The aim of this involvement was to prepare, characterize, and investigate chemical sensing performance of composite nanorods based on Ag/Ag2O3/ZnO. The morphological, structural, and optical properties of the prepared nanorods were characterized by field emission scanning electron microscopy (FESEM), X-ray powder diffraction (XRD), Fourier transform infrared spectroscopy (FT-IR), X-ray photoelectron spectroscopy (XPS), and ultraviolet–visible (UV–vis) spectroscopy. Chemical sensing property was studied by simple I-V technique and detected phenyl hydrazine in aqueous solution with high sensitivity and selectivity.
Materials and methods
Silver chloride, zinc chloride, ammonium hydroxide, and all other chemicals are purchased from Aldrich Chemical Co (Milwaukee, WI, USA). All the chemicals are of reagent grade and used without further purification. Distilled water is used throughout the study. Composite nanorods were prepared by simple hydrothermal method. Then, 0.1 M aqueous solution of AgCl2 and ZnCl2 was prepared and then, the solution was made basic (pH = 10.0) by adding NH4OH solution. The basic solution was heated up to 150°C for 12 h in Teflon-lined autoclave. After stopping the reaction, the solvent was poured out and the precipitate is washed several times. Composite nanorods are acquired after drying the precipitate at room temperature and then calcined at 400°C for 5 h.
Possible growth mechanism of ZnO
Fabrication of sensor
Gold electrode was fabricated with composite nanorods using butyl carbitol acetate and ethyl acetate as a conducting coating binder. Then, it was kept in the oven at 60°C for 3 h until the film is completely dried. Next, 0.1 M phosphate buffer solution at pH 7.0 was made by mixing 0.2 M Na2HPO4 and 0.2 M NaH2PO4 solution in 100.0 mL de-ionize water. A cell was constructed consisting of composite nanorods coated with AuE as a working electrode, and Pd wire was used as a counter electrode. Phenyl hydrazine solution was diluted at different concentrations in DI water and used as a target chemical. The amount of 0.1 M phosphate buffer solution was kept constant as 10.0 mL during the measurements. The solution was prepared with various concentration ranges of target compound (1.7 mM to 17.0 M). The ratio of voltage and current (slope of calibration curve) is used as a measure of phenyl hydrazine sensitivity. Detection limit was calculated from the ratio of 3 N/S (ratio of noise × 3 vs. S) versus sensitivity in the linear dynamic range of calibration plot. Electrometer is used as a voltage sources for I-V measurement in a simple two-electrode system.
X-ray diffraction patterns (XRD) were taken with a computer-controlled X’Pert Explorer, PANalytical diffractometer (PANalytical, Almelo, The Netherlands). X-ray diffractometer was operated at 40 kV/20 mA in continuous scan mode at a scanning speed of 0.02° (2θ s)−1 with a slit of 1°. The surface morphology of composite nanorods was studied at 15 kV using a JEOL scanning electron microscope (JSM-7600 F, JEOL Ltd., Akishima-shi, Japan). FT-IR spectra was recorded in the range of 400 to 4,000 cm−1 on PerkinElmer (spectrum 100, Waltham, MA, USA) FT-IR spectrometer. UV spectra was recorded from 250 to 800 nm using PerkinElmer (Lambda 950) UV–vis spectrometer.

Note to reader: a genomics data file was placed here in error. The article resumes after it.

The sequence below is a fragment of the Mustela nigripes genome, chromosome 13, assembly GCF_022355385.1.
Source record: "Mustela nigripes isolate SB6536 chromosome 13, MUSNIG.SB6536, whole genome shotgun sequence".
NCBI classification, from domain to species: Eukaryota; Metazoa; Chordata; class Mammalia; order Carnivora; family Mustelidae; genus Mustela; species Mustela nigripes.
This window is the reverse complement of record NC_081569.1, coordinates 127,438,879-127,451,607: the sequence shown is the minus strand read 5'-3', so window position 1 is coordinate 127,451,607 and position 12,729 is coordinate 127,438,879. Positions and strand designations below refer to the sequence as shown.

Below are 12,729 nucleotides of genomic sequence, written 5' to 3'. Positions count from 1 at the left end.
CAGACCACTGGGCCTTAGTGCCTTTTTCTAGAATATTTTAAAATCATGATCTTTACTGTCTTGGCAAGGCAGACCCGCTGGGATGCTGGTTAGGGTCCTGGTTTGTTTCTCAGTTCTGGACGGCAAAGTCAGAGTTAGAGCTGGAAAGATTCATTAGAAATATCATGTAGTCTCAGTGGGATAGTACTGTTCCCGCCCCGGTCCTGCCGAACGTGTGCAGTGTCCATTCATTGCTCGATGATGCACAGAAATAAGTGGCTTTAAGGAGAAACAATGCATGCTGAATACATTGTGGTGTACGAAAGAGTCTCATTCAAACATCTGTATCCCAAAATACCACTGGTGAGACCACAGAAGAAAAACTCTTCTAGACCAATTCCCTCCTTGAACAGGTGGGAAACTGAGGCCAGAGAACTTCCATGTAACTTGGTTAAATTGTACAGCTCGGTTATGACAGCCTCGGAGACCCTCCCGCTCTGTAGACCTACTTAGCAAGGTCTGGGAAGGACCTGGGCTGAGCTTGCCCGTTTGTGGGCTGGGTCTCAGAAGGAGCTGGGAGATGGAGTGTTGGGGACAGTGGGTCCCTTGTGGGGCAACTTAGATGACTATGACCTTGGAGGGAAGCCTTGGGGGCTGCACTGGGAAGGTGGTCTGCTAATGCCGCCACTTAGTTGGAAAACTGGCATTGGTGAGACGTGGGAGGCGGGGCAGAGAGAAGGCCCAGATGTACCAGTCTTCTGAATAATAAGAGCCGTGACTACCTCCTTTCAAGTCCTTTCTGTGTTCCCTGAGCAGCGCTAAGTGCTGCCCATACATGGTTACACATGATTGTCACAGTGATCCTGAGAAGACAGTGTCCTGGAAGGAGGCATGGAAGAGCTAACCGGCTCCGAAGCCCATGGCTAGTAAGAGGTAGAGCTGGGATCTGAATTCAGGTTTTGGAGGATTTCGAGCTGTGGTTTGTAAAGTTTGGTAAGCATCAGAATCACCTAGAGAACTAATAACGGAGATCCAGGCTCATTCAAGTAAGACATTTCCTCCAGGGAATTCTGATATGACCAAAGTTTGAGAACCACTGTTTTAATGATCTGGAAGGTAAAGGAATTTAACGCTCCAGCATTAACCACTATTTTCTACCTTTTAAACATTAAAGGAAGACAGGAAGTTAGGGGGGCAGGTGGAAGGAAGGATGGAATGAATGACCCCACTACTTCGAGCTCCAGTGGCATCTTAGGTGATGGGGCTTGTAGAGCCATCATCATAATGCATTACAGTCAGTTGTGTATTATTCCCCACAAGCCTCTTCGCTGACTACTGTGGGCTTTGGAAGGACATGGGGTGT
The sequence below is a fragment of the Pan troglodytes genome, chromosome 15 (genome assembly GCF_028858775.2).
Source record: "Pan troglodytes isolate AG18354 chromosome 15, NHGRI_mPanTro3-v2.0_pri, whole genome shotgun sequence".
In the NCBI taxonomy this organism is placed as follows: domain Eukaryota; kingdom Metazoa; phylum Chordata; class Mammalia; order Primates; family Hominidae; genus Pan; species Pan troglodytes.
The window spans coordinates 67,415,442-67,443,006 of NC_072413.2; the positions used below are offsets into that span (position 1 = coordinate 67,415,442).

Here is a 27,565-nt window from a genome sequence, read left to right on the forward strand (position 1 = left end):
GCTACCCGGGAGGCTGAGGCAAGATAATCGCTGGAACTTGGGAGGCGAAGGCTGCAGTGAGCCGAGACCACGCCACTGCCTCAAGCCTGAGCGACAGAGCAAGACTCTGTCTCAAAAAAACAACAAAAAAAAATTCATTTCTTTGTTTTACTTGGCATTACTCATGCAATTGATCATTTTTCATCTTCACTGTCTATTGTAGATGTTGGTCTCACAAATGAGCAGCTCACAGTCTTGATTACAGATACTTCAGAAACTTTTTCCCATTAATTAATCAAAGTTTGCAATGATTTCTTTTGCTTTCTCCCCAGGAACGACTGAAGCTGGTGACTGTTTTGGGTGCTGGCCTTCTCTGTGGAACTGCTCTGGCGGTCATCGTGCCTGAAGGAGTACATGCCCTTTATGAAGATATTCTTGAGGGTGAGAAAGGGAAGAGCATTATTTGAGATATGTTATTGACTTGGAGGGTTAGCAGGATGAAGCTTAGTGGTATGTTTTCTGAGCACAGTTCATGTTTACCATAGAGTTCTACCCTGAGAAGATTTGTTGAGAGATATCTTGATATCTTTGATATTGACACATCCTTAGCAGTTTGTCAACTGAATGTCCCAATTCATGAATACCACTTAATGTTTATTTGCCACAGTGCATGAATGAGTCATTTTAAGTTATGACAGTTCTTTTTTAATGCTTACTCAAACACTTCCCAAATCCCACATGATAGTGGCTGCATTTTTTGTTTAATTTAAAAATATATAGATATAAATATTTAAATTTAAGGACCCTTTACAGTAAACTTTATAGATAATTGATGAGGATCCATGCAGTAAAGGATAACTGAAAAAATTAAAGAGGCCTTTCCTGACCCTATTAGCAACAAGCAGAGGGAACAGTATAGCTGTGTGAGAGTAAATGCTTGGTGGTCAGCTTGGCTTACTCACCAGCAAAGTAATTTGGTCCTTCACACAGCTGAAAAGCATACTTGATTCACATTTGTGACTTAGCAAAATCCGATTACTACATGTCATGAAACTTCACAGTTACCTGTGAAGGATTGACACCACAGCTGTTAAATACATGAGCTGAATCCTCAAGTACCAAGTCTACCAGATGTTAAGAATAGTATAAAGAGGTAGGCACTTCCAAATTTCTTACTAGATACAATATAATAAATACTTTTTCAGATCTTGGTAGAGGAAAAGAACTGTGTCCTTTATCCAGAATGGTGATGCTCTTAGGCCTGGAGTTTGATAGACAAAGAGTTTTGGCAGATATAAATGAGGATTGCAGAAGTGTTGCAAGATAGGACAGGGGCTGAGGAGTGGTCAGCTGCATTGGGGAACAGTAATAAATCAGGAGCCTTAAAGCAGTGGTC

Results and discussion
Structural and morphological characterization
The optical property of the composite nanorods is important assets which was studied using a UV–vis spectrophotometer and shown in Figure 4b. UV–vis absorption spectrum displayed absorption peak at 375 nm without other impurity peak. The bandgap energy Eg of composite nanorods was found to be around 3.30 eV from the tangent drawn at linear plateau of curve (αhν) 2 vs. hν (Figure 4c).
Chemical sensing properties
The electrical response of phenyl hydrazine was studied in the concentration assortment of 5.0 μM to 0.01 M by consecutive addition into 0.1 M PBS solution with constant stirring, and the outcomes are given away in Figure 6c. The results show increase in electrical current is directly proportional to the concentration of phenyl hydrazine which increased with increase in concentration of phenyl hydrazine. The gradual increase in current suggests that the number of ions increases with increase in phenyl hydrazine concentration by giving extra electron to the conduction band of composite nanorods [16, 17].
The calibration curve was plot out from the current variation and is depicted in Figure 6d. The calibration curve indicates that at first, current raises with rise in phenyl hydrazine concentration but behind definite concentration, the current turns into constant which reflects saturation at this specific concentration. The lower part of the calibration curve is linear with correlation coefficient (R) of 0.8942, while the slope of this linear lower part gave sensitivity which is 1.5823 μA.cm−2.μM−1. Composite nanorods displayed linear dynamic range from 5.0 μM to 1.0 mM and detection limit of 0.5 μM. The linear part of composite nanorods is the receptive region for phenyl hydrazine which indicates that it is very sensitive and will detect phenyl hydrazine at trace level. The developed sensors would be useful at lower phenyl hydrazine concentration [10–14].
In summary, composite nanorods were synthesized by a simple and low-temperature hydrothermal process. The detailed morphology of the synthesized composite nanorods was characterized by XRD, FESEM, FT-IR, XPS, and UV–vis spectra and reveals that the synthesized composite is well-crystalline optically active nanorods containing Ag, Ag2O3, and ZnO. The synthesized composite nanorods were applied for the detection and quantification of phenyl hydrazine in liquid phase. The performance of the developed phenyl hydrazine sensor was excellent in terms of sensitivity, detection limit, linear dynamic ranges, and response time. Since synthesized composite nanorods have very simple synthetic procedure, low cost, and high sensitivity for phenyl hydrazine sensing, therefore, it is concluded that chemical sensing properties of composite nanorods are of great importance for the application of composite nanorods as a chemical sensor.